As privatization approaches, Israel Military Industries bets on a market with enormous growth potential.
After decades of focusing operations on developing and producing missiles, rockets, explosives, and heavy weapons systems, Israel Military Industries Ltd. (IMI) has also come to understand where the big money is. In the past few months, the government-owned defense company launched a new department that will develop cyber systems. Oren Bratt has been appointed to head the new department, which will operate as an internal unit within the R&D department, under VP R&D and Business Development Dan Peretz.
IMI privatization agreement signed
As part of the process of establishing a cyber-security department, IMI will hire employees for the new program in this promising growth area. In so doing, IMI is falling into line with other Israeli defense companies that have already identified the significant growth potential of the field. Other companies that have already begun such programs include: Elbit Systems Ltd. (Nasdaq: ESLT; TASE: ESLT), Rafael Advanced Defense Systems Ltd., and Israel Aerospace Industries Ltd. (IAI) (TASE: ARSP.B1), which is leading its activity in the field through a close partnership with Cyberia.
IMI says that as part of its involvement in cyber security, it may form partnerships with start-ups in the field.
Peretz said, “Israel is like the rest of the world. Defense budgets have been falling in recent years, and fewer governments and security forces are equipping themselves - this comes at a time when demand for cyber systems is only rising, and should continue to rise. This is a field that has been defined as one of the primary threats on the battlefield, and, therefore, significant portions of defense budgets are invested in them."
The presence of IMI’s new cyber department will be felt at every work meeting that takes place at the company, in preparation for the launch of the new development initiative - in addition to the development of dedicated cyber systems that will meet the defensive and offensive needs of its customers in Israel and abroad, the department’s staff will be called upon to come up with defense solutions for traditional weapons systems that the company is working to develop. This takes into account the fear that a future cyber-attack could target an army’s missile control system, disrupt control and monitoring systems, and indicate incorrect targets.
Peretz said, “Each and every unit in the company will have a representative from the cyber division who will be familiar with the various systems that the unit develops, inside and out, in order to ensure that good defenses are in place for cyber-attack scenarios. The representative will undergo specialized training in the cyber department and will make it possible to establish cyber-defense capabilities for the new systems. This aspect of defense has become a cornerstone of all our programs."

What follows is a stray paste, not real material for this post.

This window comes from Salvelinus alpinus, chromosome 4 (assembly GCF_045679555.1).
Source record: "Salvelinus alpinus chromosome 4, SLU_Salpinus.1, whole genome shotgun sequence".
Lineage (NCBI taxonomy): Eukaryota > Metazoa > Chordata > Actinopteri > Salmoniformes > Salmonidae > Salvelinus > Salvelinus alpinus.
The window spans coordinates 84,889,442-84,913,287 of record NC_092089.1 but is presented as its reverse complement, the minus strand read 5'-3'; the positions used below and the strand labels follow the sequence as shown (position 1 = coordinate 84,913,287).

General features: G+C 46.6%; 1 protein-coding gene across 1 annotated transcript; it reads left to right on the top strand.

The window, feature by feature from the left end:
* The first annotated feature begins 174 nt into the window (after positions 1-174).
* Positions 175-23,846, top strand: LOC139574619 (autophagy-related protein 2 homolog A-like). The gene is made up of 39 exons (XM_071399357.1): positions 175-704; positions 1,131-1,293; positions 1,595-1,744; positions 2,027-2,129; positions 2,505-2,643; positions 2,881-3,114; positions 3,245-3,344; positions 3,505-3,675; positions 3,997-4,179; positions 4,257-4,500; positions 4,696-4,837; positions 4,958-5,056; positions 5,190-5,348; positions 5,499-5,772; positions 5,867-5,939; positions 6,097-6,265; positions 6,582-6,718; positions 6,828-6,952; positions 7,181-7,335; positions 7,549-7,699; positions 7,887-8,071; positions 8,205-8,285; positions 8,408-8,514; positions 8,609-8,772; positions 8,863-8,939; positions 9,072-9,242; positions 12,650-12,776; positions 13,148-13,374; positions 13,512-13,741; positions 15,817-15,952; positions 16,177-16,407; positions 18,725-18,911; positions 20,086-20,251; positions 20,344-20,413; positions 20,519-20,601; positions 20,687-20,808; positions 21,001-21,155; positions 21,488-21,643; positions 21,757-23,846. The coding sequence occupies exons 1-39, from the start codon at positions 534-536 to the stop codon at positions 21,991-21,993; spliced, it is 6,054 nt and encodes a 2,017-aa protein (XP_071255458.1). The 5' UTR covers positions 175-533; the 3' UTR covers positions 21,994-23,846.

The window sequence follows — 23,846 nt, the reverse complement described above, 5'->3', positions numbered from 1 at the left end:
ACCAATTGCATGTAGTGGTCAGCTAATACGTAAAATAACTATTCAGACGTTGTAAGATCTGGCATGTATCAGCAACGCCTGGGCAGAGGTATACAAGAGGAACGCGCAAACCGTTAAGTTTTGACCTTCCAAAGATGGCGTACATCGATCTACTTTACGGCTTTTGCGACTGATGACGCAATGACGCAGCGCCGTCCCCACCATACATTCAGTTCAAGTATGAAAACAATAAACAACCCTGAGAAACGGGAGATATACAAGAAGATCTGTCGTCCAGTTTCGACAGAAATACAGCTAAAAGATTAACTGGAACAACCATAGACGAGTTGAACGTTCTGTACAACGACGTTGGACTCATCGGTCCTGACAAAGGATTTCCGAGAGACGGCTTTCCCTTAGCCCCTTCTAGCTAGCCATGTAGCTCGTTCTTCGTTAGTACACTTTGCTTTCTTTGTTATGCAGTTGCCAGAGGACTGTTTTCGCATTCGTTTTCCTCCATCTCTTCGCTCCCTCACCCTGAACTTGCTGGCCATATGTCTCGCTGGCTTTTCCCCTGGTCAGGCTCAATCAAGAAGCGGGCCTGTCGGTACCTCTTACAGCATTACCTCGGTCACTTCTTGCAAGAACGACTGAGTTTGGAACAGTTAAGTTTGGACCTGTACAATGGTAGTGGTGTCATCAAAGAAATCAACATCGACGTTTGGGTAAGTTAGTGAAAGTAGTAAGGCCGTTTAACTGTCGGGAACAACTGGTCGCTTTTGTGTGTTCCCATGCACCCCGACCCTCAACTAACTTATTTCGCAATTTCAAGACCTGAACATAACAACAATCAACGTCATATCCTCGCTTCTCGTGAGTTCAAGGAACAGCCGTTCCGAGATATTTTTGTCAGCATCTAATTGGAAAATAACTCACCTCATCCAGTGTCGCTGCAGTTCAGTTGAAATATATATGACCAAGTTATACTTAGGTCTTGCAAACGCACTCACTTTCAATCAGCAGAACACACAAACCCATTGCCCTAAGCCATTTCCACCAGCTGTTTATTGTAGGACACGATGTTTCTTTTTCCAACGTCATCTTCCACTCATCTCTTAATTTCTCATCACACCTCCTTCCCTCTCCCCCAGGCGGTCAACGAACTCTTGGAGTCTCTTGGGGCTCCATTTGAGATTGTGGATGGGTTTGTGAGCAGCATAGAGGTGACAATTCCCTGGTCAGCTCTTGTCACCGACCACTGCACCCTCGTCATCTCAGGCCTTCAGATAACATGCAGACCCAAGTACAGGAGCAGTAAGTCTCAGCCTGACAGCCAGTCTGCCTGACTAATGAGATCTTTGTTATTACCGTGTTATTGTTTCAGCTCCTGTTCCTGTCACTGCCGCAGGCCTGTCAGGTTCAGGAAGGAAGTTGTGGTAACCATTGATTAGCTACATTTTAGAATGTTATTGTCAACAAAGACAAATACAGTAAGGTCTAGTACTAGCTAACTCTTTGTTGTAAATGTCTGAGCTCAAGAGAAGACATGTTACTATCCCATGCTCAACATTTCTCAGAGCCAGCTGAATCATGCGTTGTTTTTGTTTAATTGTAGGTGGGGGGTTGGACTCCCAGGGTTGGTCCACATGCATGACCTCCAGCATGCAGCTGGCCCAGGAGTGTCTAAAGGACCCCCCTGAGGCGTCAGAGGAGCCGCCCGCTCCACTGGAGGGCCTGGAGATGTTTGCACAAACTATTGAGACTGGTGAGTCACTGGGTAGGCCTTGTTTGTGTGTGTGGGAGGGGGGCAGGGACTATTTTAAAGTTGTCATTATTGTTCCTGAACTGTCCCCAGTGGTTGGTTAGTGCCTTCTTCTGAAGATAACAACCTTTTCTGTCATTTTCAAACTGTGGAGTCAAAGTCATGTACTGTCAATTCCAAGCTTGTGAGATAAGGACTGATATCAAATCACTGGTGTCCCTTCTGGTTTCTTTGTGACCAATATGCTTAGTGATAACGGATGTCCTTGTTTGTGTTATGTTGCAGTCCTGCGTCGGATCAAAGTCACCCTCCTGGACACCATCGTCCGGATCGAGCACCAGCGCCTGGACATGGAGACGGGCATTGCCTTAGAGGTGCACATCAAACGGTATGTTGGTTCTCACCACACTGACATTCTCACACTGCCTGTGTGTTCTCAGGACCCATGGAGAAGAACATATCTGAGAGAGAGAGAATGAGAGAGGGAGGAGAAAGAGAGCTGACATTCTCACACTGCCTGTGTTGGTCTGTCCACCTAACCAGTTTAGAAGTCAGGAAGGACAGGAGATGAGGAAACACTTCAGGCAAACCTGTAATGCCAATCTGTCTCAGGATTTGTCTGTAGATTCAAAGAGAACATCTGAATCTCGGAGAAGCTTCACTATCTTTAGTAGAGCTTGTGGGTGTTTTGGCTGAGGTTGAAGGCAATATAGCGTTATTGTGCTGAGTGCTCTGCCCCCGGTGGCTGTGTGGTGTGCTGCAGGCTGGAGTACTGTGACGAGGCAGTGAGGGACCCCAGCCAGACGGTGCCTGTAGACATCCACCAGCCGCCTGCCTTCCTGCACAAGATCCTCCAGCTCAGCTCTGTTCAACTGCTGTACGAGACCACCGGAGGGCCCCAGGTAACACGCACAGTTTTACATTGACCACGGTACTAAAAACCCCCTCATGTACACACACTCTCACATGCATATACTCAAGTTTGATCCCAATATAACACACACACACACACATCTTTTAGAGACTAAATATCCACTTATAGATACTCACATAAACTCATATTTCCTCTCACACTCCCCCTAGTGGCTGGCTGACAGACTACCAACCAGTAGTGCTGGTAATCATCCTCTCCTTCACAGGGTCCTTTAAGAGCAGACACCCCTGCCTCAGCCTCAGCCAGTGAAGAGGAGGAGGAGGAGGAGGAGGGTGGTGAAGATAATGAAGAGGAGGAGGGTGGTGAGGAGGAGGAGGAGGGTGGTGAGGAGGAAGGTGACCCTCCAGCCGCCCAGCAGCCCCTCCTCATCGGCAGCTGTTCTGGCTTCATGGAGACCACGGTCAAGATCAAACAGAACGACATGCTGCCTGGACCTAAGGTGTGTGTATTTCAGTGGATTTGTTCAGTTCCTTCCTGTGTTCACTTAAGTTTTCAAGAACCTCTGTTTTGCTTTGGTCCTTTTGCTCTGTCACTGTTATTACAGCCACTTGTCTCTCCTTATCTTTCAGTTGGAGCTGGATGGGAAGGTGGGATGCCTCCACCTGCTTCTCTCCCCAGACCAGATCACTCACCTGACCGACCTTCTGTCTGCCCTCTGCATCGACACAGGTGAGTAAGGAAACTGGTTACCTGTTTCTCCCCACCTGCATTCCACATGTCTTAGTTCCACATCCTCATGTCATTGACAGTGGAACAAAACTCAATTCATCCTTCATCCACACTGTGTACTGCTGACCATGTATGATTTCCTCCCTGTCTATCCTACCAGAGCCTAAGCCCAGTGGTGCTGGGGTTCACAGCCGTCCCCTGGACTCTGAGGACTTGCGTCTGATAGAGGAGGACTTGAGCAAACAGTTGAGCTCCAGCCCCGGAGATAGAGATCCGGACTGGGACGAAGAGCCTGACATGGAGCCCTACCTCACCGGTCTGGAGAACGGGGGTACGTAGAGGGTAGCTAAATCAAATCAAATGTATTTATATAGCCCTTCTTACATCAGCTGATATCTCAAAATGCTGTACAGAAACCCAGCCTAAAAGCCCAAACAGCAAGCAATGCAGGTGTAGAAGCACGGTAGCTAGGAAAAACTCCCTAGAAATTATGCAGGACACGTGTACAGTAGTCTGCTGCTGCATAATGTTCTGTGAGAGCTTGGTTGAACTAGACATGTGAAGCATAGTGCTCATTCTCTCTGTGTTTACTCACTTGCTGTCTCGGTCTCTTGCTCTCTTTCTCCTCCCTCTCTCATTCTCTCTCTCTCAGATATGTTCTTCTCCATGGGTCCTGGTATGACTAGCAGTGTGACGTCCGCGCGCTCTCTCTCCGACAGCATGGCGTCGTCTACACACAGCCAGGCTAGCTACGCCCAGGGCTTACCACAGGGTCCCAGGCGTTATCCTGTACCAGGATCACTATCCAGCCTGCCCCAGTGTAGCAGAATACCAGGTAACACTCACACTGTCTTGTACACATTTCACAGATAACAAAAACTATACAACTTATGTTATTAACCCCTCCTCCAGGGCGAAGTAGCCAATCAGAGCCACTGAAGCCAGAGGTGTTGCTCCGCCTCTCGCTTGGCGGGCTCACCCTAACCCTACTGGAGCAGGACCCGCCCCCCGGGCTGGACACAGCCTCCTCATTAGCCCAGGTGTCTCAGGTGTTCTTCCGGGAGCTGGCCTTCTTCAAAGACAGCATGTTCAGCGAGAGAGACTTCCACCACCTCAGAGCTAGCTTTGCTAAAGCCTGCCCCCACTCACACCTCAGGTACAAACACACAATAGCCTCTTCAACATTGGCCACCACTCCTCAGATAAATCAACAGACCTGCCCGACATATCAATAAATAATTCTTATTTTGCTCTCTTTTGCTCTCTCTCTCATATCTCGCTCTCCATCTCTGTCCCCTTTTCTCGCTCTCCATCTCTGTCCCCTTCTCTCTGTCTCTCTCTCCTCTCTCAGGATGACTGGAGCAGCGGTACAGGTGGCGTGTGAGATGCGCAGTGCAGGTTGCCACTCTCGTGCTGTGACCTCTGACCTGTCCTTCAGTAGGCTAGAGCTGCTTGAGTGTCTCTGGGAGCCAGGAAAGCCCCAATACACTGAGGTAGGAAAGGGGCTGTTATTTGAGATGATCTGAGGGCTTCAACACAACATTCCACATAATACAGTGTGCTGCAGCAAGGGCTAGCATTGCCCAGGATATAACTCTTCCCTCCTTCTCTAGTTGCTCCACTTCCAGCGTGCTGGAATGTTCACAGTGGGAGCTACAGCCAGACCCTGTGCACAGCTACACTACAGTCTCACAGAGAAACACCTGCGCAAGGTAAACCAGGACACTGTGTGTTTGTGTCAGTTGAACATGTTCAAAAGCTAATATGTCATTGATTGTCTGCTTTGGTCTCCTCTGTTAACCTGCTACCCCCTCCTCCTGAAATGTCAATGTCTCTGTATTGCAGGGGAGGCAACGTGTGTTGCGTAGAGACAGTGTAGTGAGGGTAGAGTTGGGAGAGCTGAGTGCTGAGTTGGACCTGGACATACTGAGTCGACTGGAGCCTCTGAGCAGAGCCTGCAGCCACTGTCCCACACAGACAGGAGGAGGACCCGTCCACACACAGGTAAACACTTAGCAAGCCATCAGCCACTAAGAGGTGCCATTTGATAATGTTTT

IMI senior executives are being tight lipped about the nature of systems that will be developed by Bratt's new cyber department. However, Peretz says that the company is already working on developing a number of systems that may come to fruition over the coming year. They will then be able to collect handsome profits from customers who are begging for defense products that answer to their current needs: “The bulk of the R&D will be focused on the defense industry, but we are aiming to offer cyber-defense tools to the civilian market in the future as well so as to answer to the needs of large organizations at the state level. There are start-ups that operate in this field and they have good access to markets. We will be able to advance new programs and products in the field through partnerships that we will establish with them. This is a process that will increase the value of all the projects we are leading in parallel, as they will also be protected against future threats,” he said.
Heading towards privatization
Over recent weeks, the processes that are meant to lead to IMI’s historic privatization have been accelerated, following years of talks, proclamations, and failed privatization plans. According to estimates by sources in the defense industry, the government will be able to sell IMI for about NIS 2.5 billion, - including know-how, technology, latest products, and the rest of the company’s infrastructure.
In recent years, the company has updated its product line, and 80% of products were developed over the past 6 years. The products include rockets, and precision guided missiles, which enable customers to arm themselves with smaller quantities of these munitions. The list of the company’s main products includes the Iron Fist system, which is intended to defend vehicles, tanks, and armored vehicles from anti-tank missiles and RPGs on the battlefield. With an updated product offering and with the advanced capabilities that is currently trying to develop in the cyber arena, it is likely that the company will be offered for sale in the coming year as a leading edge company that is relevant in a changing and choosy defense market.
Published by Globes [online], Israel business news - www.globes-online.com - on January 1, 2014
© Copyright of Globes Publisher Itonut (1983) Ltd. 2014
You comment was recieved and soon will be published.
Thank you for posting your comment, which will be reviewed for publication.
Load more comments